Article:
You are correct that the residency requirement is 5 years with 2.5 years of physical presence. Generally, you also cannot be gone for longer than 6 months at a time, as well. However, you can still be considered to have abandoned your permanent residence if you are gone for shorter periods. I would schedule a time to talk to an attorney about the possibilities of abandoning your permanent residence if you anticipate extended absences shortly after you receive your green card.

  • Avatar

    Diana Levy

    Immigration Attorney
    Answered on

    All the statements you made in your inquiry are true. You must be a resident for at least 5 years and have been residing in the U.S. for at least half that time. If you have stayed outside the U.S. for more 6 months and spent most of your time outside the U.S. during the first 2.5 years of your residency, you would probably want to start counting the 5 years from the period when you started living mostly in the U.S. Otherwise, you might encounter a residency issue in the adjudication of your N-400 case.

  • Avatar

    Fredrick W Voigtmann

    Immigration Attorney
    Answered on

    There are no physical presence requirements to maintain your lawful permanent resident (green card) status. There is a physical presence requirement, among other requirements, to become a United States citizen through naturalization. To preserve your green card, you must maintain the intention to permanently reside in the U.S., which means that you should maintain a residence, a job or education, bank account, file resident tax returns if you earn a certain amount of income and not be absent from the United States for more than 180 days per trip, unless you have a reentry permit or some other valid reason (like a medical emergency). To qualify for U.S. citizenship, you must continuously reside in the U.S., i.e., have a green card status for five years and must be physically present in the U.S. for at least half that time with no absences of more than 180 days per trip. There are other requirements for naturalization unrelated to residence or presence, such as an English literacy requirement, passing a test on U.S. history/civics and an attachment to (agreement with) the U.S. Constitution.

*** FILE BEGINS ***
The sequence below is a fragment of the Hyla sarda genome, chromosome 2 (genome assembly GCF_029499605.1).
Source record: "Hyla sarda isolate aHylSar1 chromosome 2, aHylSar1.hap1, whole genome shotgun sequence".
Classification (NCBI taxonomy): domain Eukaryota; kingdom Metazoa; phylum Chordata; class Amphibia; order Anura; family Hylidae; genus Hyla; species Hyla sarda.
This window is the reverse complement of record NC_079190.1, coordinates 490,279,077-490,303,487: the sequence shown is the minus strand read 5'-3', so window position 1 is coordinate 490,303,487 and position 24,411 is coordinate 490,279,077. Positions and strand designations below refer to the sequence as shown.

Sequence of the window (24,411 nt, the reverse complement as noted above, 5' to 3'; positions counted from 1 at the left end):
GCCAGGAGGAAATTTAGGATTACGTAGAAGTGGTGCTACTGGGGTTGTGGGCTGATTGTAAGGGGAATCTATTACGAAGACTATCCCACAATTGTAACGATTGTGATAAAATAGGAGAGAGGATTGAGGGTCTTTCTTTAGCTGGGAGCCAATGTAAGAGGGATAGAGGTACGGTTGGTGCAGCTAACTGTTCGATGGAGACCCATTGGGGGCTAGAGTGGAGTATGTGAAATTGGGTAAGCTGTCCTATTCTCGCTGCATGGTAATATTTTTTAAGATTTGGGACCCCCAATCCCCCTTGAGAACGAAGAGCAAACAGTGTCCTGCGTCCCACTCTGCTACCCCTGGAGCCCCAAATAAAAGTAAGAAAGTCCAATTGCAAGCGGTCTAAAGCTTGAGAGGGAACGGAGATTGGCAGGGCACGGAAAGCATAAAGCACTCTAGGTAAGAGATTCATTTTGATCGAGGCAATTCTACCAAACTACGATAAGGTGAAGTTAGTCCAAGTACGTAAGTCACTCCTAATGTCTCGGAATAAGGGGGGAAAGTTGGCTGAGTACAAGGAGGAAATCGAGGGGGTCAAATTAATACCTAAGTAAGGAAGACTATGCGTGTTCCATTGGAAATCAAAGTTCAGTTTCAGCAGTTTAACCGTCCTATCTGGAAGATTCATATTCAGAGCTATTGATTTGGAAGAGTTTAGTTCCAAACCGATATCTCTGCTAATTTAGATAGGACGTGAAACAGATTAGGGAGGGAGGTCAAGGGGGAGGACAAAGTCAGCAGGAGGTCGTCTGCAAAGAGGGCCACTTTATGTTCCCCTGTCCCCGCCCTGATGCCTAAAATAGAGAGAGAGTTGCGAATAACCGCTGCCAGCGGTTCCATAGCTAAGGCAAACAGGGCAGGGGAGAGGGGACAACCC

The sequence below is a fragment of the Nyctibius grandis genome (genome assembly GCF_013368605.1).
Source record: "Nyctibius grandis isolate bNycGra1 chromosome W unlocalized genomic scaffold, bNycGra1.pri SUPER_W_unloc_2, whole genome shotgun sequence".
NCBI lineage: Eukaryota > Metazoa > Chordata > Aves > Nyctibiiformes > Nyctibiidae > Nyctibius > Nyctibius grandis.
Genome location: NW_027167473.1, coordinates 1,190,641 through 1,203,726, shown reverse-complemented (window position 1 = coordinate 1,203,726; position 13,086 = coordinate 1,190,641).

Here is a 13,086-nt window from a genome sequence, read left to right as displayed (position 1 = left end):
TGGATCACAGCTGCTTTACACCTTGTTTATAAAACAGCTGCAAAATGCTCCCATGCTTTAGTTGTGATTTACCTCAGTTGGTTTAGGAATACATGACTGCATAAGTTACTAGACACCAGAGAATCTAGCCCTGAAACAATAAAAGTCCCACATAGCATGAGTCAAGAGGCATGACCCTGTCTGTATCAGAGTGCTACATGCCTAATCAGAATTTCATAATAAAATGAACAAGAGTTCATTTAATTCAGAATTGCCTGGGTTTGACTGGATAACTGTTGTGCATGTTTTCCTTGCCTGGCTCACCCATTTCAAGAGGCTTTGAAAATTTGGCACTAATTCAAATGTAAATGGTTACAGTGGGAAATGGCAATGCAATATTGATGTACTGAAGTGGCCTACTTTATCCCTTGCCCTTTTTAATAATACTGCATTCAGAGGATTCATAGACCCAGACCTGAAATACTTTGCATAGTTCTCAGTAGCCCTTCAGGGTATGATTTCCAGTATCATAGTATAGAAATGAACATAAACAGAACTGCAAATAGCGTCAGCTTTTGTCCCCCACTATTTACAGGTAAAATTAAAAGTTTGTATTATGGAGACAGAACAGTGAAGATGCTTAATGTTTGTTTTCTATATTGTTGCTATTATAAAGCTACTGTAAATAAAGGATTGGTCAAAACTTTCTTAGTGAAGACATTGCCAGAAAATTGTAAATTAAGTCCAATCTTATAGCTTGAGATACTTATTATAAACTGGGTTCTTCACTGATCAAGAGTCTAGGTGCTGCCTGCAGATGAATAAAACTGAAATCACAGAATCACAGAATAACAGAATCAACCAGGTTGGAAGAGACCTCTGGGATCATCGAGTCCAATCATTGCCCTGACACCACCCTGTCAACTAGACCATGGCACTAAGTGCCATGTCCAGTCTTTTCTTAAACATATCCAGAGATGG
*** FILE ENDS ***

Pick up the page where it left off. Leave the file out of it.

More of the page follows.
• Avatar

    BoBi Ahn

    Immigration Attorney
    Answered on

    For naturalization purposes, you need to be a lawful permanent resident for more than 5 years prior to applying and physically present in the U.S. for 2.5 years, among other requirements.

  • Avatar

    Bernard P Wolfsdorf

    Immigration Attorney
    Answered on

    You are correct that one must be physically present 50% of the time to be eligible to apply for U.S. citizenship. However, any absence of more than 6 months breaks the continuity of residence. Visiting for a few days every 6 months omits the key fact that, at 2 years of conditional residence, the immigration authorities can see that cumulatively you have been out of the U.S. most of the time and can take away your green card based on abandonment. If, however, you have compelling facts justifying your absence, you can apply for a reentry permit which will make accusations of abandonment less likely. Thank you.

Add your comment

Use a Facebook account to add a comment, subject to Facebook's Terms of Service and Privacy Policy. Your Facebook name, photo & other personal information you make public on Facebook will appear with your comment.